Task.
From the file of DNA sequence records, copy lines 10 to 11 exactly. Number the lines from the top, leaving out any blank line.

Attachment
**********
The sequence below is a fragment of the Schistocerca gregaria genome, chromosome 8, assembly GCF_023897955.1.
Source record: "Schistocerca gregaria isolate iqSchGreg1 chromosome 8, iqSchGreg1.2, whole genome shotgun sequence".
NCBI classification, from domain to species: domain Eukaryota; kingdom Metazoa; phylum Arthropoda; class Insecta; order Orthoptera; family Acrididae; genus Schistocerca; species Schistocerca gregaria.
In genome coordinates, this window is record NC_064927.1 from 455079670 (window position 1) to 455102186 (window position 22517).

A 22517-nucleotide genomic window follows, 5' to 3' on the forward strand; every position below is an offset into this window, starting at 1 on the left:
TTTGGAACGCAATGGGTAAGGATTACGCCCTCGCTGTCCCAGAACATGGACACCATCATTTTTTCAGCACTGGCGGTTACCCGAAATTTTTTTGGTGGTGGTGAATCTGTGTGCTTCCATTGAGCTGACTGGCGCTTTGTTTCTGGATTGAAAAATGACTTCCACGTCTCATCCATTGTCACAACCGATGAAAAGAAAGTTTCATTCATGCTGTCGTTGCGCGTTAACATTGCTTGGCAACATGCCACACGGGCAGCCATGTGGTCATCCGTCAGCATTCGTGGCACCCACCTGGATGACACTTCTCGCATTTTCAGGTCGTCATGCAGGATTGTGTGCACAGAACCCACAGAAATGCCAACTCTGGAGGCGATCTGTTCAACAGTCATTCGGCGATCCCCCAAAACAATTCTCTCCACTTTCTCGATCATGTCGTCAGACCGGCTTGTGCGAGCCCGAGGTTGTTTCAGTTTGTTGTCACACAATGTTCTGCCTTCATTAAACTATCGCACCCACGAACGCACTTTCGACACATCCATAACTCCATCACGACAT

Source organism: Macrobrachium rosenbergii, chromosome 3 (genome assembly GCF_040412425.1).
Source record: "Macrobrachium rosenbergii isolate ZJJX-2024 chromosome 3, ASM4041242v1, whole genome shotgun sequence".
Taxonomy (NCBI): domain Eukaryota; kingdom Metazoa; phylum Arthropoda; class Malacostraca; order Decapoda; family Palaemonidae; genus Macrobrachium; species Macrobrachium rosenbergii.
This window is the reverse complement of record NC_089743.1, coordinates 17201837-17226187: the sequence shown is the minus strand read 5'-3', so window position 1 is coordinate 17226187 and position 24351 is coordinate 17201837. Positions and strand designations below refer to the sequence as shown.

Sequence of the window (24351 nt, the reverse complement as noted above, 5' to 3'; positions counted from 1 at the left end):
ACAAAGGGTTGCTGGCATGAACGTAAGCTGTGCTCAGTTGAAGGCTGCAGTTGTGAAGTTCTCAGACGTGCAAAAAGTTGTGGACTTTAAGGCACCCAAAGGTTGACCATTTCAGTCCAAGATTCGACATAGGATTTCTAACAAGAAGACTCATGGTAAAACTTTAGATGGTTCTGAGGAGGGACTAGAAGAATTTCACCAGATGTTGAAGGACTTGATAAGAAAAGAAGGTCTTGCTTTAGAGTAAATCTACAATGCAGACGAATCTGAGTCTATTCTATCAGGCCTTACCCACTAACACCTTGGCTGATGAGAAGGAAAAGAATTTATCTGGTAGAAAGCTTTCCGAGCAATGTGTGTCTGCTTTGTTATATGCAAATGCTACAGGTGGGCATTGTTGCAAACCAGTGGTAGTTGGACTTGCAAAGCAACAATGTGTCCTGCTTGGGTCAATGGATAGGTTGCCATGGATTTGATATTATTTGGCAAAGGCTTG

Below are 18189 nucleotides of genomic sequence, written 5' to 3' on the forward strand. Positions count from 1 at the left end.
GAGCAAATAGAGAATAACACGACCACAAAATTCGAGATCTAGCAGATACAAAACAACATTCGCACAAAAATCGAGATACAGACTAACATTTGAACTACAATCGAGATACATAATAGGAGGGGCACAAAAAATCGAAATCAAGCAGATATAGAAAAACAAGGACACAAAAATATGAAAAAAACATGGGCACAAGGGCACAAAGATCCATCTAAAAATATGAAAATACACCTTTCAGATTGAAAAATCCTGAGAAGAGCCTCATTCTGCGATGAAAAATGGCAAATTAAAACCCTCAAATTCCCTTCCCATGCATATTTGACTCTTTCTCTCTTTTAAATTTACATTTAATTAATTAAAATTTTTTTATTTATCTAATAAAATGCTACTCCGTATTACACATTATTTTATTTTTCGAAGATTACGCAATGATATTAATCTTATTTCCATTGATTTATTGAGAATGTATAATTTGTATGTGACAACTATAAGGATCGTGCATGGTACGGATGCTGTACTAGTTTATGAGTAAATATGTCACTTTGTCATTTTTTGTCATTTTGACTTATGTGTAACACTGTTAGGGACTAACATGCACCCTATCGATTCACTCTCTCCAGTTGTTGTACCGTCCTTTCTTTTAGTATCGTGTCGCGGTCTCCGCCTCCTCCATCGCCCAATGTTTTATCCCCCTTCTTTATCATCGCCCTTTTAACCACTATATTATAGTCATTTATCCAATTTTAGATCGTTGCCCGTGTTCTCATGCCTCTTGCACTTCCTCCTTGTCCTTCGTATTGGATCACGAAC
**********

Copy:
This window is the reverse complement of record NC_089743.1, coordinates 17201837-17226187: the sequence shown is the minus strand read 5'-3', so window position 1 is coordinate 17226187 and position 24351 is coordinate 17201837. Positions and strand designations below refer to the sequence as shown.

Sequence of the window (24351 nt, the reverse complement as noted above, 5' to 3'; positions counted from 1 at the left end):